When you think of abstract painting you probably think of Pollock’s drip paintings or Mondrian’s primary-color grids. But Avery Singer’s untitled 2016 canvas broaches another brand of abstraction more commonly found in biology textbooks: a tree diagram. Yes, the kind you might put in a PowerPoint presentation — and the aesthetics are not dissimilar. Against a stark white background, three fine, black lines extend into clusters of blurry, inscrutable nodes.

The work evokes a mental state: when memory fails and the shape of an idea is clear, but the specifics are impossible to pin down. Offering a sense of how, but not what, Singer gives us a scaffolding for information, but withholds the content.

In the past year, Singer has shown at the Venice Biennale, and last week she became the youngest artist to be represented by the international gallery Hauser & Wirth. Acclaimed for pushing the boundaries of painting with topical, digitally-rendered images, Singer uses 3D-modeling software to create scenes reminiscent of uncanny video game graphics.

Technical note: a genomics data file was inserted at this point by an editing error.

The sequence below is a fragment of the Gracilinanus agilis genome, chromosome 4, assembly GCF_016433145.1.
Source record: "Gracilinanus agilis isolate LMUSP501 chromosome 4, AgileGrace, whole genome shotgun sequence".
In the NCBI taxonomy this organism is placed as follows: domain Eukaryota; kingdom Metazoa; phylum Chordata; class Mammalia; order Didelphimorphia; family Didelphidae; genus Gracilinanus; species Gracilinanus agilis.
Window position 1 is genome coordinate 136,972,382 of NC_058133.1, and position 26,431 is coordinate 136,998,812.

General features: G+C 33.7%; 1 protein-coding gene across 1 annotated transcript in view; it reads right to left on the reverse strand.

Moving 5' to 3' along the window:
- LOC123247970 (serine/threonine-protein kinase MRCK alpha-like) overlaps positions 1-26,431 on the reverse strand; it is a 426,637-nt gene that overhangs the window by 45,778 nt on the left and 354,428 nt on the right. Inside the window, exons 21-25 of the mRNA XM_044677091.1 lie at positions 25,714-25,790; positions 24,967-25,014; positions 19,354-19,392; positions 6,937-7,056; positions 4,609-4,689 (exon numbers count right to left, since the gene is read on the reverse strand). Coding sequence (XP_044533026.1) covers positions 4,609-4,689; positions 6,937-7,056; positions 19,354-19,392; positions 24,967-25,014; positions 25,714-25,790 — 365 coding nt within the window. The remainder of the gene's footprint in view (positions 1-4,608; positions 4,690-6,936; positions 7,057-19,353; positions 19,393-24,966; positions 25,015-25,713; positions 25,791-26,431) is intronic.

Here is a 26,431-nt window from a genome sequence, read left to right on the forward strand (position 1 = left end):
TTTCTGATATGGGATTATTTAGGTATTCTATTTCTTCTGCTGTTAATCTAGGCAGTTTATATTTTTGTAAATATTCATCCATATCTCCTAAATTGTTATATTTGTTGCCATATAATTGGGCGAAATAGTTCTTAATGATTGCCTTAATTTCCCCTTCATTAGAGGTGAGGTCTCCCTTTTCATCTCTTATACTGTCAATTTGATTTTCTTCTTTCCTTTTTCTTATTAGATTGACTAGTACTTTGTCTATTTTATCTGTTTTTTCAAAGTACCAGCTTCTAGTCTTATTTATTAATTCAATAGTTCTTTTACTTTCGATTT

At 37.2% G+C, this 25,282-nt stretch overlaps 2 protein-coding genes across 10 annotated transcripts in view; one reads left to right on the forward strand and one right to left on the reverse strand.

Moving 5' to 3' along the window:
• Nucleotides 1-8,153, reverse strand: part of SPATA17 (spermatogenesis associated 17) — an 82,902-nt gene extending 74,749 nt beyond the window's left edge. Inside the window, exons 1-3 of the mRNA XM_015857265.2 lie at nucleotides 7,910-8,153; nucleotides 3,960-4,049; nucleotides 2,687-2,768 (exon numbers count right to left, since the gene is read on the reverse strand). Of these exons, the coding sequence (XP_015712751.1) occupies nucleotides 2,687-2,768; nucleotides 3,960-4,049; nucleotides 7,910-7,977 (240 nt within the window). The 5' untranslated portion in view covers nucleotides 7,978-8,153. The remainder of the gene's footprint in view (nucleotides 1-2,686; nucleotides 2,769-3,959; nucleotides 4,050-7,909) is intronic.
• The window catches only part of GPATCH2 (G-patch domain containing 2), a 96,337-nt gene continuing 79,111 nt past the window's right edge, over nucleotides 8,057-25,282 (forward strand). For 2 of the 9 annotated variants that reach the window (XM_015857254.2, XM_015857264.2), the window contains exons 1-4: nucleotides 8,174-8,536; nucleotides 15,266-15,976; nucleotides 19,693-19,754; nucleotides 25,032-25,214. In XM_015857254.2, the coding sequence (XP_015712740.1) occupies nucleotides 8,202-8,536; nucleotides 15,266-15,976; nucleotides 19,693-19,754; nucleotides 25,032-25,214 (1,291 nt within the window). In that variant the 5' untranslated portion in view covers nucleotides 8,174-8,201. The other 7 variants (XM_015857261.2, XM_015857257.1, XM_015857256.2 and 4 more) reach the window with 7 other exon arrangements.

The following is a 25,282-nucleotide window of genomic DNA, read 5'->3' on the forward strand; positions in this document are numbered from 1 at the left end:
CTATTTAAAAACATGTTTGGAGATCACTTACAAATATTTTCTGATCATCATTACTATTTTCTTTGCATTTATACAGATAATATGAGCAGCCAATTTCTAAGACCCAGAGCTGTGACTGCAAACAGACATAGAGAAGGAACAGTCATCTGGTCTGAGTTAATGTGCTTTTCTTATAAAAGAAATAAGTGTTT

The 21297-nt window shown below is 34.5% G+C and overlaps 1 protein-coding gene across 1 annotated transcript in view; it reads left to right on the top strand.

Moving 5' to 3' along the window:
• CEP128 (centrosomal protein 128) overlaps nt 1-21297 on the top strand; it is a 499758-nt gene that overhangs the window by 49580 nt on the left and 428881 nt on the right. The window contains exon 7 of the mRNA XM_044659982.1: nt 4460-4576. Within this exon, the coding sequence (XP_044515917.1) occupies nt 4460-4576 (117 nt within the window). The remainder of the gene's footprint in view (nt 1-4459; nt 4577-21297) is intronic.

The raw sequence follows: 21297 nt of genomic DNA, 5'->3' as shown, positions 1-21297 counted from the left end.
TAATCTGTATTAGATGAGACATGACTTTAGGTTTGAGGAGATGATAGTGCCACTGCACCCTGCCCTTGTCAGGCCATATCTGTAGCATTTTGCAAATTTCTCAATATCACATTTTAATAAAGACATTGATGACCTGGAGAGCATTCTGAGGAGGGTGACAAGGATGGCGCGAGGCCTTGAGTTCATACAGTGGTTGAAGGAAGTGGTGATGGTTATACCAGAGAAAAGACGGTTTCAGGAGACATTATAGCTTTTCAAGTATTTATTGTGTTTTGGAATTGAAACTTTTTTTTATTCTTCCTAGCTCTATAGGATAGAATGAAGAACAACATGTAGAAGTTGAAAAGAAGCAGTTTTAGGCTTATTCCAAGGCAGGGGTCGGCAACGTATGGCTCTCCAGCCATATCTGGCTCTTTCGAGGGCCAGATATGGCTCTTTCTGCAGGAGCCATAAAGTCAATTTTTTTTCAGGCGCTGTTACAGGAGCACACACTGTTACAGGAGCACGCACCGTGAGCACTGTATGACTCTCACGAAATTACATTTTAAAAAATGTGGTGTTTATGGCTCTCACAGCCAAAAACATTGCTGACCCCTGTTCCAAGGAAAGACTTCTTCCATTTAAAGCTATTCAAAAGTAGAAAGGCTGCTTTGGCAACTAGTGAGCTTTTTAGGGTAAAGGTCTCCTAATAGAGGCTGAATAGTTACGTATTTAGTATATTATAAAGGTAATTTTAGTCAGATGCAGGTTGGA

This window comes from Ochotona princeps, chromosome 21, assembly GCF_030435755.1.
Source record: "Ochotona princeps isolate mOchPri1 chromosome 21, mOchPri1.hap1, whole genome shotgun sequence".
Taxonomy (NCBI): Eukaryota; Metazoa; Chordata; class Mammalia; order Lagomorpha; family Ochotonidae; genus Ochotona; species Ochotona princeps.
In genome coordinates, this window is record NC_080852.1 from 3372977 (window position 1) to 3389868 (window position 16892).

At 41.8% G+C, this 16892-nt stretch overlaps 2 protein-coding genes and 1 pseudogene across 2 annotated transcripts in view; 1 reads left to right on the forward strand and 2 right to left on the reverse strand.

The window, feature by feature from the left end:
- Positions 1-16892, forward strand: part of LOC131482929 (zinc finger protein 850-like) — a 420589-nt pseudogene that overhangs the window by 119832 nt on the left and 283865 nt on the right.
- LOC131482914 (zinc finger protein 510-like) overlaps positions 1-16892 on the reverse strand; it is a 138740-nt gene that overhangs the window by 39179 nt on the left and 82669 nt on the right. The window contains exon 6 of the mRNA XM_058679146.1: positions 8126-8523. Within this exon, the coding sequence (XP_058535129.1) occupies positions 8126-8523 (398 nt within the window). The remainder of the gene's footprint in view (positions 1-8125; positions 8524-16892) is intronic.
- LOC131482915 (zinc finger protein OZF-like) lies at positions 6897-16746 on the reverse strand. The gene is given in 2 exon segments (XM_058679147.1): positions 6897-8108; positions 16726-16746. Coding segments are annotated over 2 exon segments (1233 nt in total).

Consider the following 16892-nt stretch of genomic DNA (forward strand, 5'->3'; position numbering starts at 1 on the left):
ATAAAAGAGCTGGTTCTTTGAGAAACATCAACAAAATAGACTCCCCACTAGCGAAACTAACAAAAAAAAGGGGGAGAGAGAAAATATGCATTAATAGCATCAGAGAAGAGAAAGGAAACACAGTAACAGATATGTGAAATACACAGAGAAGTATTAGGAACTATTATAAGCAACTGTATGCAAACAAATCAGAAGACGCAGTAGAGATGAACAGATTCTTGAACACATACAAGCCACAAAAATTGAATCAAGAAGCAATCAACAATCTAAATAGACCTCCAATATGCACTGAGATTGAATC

But here, the image is more abstract — and not just from reality. Singer abstracts herself, the artist, from the work too. Using a printer to airbrush the digital image onto the canvas, she removes herself almost entirely from the process. Like Laszlo Moholy-Nagy, who ordered “telephone paintings” over the phone from a sign factory, Singer has outsourced the means of production.


When you pick up the rotary phone that constitutes John Giorno’s “Dial-A-Poem,” the voice of Anne Waldman might be in your ear: “I’m a bird woman. I’m a book woman,” she asserts, building up a cadence. “I’m a tidal-pool woman. I’m a fast-speaking woman,” she continues, sounding as if she is present on the other end of the line.